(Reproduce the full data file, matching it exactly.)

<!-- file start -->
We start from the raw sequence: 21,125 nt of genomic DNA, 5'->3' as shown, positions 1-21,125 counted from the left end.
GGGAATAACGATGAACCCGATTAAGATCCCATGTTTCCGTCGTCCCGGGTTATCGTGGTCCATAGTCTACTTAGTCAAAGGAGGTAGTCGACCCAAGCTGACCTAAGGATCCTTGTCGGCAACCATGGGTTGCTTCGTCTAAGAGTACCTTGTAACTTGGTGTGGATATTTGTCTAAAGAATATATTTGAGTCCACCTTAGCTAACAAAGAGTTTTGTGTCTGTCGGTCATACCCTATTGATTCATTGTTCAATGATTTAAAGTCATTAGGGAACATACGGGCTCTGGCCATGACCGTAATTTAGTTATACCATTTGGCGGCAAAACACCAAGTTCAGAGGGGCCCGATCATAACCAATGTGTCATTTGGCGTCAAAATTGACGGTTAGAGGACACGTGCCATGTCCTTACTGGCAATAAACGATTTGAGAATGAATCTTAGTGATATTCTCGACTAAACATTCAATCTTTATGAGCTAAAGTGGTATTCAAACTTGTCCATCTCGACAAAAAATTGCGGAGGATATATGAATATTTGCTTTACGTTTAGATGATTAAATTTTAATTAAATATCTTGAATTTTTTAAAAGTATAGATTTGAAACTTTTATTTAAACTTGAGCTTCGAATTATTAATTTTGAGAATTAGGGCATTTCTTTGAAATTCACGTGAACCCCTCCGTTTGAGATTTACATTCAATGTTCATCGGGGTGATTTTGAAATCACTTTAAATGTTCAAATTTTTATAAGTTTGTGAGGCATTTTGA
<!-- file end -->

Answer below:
We start from the raw sequence: 21,125 nt of genomic DNA, 5'->3' as shown, positions 1-21,125 counted from the left end.
GGGAATAACGATGAACCCGATTAAGATCCCATGTTTCCGTCGTCCCGGGTTATCGTGGTCCATAGTCTACTTAGTCAAAGGAGGTAGTCGACCCAAGCTGACCTAAGGATCCTTGTCGGCAACCATGGGTTGCTTCGTCTAAGAGTACCTTGTAACTTGGTGTGGATATTTGTCTAAAGAATATATTTGAGTCCACCTTAGCTAACAAAGAGTTTTGTGTCTGTCGGTCATACCCTATTGATTCATTGTTCAATGATTTAAAGTCATTAGGGAACATACGGGCTCTGGCCATGACCGTAATTTAGTTATACCATTTGGCGGCAAAACACCAAGTTCAGAGGGGCCCGATCATAACCAATGTGTCATTTGGCGTCAAAATTGACGGTTAGAGGACACGTGCCATGTCCTTACTGGCAATAAACGATTTGAGAATGAATCTTAGTGATATTCTCGACTAAACATTCAATCTTTATGAGCTAAAGTGGTATTCAAACTTGTCCATCTCGACAAAAAATTGCGGAGGATATATGAATATTTGCTTTACGTTTAGATGATTAAATTTTAATTAAATATCTTGAATTTTTTAAAAGTATAGATTTGAAACTTTTATTTAAACTTGAGCTTCGAATTATTAATTTTGAGAATTAGGGCATTTCTTTGAAATTCACGTGAACCCCTCCGTTTGAGATTTACATTCAATGTTCATCGGGGTGATTTTGAAATCACTTTAAATGTTCAAATTTTTATAAGTTTGTGAGGCATTTTGA